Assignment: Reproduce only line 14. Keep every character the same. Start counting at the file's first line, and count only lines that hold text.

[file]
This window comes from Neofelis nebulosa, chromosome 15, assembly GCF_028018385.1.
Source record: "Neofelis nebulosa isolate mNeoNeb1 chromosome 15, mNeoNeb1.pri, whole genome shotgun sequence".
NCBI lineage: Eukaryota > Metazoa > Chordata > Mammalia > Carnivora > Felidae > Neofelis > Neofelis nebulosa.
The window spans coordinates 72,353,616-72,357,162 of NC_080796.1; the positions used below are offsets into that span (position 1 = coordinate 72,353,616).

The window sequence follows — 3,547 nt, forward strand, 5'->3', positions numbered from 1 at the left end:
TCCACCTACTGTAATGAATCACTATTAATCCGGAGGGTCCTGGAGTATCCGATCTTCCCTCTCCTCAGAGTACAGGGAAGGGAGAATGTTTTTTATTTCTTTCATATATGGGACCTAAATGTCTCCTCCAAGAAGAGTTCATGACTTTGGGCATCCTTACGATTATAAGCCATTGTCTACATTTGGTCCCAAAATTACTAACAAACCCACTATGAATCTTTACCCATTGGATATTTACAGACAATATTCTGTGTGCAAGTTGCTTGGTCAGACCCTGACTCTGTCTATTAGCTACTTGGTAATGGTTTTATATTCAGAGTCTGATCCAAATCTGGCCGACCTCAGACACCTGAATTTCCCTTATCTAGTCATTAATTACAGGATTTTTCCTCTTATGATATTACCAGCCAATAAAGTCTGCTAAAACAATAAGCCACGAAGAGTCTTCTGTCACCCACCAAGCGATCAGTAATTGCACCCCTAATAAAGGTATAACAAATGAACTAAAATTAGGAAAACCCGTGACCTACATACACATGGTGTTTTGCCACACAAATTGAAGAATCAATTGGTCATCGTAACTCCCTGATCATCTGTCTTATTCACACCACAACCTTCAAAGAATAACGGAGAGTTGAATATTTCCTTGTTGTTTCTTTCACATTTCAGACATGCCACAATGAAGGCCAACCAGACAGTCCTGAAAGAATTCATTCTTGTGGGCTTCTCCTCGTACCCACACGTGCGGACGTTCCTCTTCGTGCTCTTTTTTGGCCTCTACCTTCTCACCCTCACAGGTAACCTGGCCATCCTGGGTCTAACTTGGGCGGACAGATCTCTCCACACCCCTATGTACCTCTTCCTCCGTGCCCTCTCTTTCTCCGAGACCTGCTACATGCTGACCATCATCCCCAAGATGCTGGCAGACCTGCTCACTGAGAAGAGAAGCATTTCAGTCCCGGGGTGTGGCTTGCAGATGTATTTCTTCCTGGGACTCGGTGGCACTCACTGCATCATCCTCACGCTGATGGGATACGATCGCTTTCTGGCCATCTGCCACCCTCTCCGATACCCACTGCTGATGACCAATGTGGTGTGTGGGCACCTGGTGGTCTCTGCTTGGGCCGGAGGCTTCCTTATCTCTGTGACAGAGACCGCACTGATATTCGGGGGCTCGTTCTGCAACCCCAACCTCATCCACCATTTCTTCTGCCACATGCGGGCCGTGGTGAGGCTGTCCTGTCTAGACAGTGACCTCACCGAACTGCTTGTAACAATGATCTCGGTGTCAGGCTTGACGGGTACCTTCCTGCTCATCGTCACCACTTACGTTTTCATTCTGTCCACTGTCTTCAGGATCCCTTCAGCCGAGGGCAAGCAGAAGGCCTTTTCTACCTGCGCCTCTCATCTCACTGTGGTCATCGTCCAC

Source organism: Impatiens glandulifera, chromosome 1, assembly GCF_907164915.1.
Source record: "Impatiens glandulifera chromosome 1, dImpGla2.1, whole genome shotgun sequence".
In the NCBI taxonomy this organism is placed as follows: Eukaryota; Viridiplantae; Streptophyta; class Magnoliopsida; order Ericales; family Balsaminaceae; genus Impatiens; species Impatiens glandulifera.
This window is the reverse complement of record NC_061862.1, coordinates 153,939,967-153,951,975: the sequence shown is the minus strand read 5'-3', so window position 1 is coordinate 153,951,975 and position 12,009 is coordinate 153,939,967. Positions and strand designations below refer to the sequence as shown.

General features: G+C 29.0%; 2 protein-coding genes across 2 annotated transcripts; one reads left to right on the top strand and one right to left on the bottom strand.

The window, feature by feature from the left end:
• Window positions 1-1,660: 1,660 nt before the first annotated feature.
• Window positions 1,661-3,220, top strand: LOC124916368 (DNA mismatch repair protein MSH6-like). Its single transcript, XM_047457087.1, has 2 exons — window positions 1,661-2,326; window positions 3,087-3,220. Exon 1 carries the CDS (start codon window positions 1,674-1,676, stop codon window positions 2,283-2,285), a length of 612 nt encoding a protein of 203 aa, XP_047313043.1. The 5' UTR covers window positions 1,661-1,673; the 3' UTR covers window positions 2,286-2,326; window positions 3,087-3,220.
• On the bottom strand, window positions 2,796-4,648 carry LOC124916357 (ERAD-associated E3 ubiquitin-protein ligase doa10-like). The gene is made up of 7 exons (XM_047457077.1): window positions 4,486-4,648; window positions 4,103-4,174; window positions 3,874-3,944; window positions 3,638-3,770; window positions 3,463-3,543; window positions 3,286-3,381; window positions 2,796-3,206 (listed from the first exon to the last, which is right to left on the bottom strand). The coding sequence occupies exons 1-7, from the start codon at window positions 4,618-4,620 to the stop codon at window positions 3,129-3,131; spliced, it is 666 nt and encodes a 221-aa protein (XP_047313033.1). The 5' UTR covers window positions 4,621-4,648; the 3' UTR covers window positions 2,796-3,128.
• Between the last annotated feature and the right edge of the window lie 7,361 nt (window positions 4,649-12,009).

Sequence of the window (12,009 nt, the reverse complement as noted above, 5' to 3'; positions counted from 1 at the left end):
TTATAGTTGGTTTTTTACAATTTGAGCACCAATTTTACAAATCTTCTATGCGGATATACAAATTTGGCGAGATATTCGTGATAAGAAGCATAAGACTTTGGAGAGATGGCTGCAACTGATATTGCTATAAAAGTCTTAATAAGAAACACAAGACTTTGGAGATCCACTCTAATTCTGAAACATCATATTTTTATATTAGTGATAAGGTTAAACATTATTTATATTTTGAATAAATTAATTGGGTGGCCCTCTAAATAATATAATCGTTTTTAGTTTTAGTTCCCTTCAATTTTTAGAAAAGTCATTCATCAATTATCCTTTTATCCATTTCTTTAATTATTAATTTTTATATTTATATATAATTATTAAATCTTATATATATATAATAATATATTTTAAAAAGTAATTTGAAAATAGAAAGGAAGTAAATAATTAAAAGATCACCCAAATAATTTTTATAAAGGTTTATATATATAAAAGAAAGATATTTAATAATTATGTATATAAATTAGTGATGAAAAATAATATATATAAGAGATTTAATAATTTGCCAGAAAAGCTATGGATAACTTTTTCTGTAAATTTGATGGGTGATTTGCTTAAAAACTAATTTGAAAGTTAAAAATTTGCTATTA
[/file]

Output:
• Window positions 1,661-3,220, top strand: LOC124916368 (DNA mismatch repair protein MSH6-like). Its single transcript, XM_047457087.1, has 2 exons — window positions 1,661-2,326; window positions 3,087-3,220. Exon 1 carries the CDS (start codon window positions 1,674-1,676, stop codon window positions 2,283-2,285), a length of 612 nt encoding a protein of 203 aa, XP_047313043.1. The 5' UTR covers window positions 1,661-1,673; the 3' UTR covers window positions 2,286-2,326; window positions 3,087-3,220.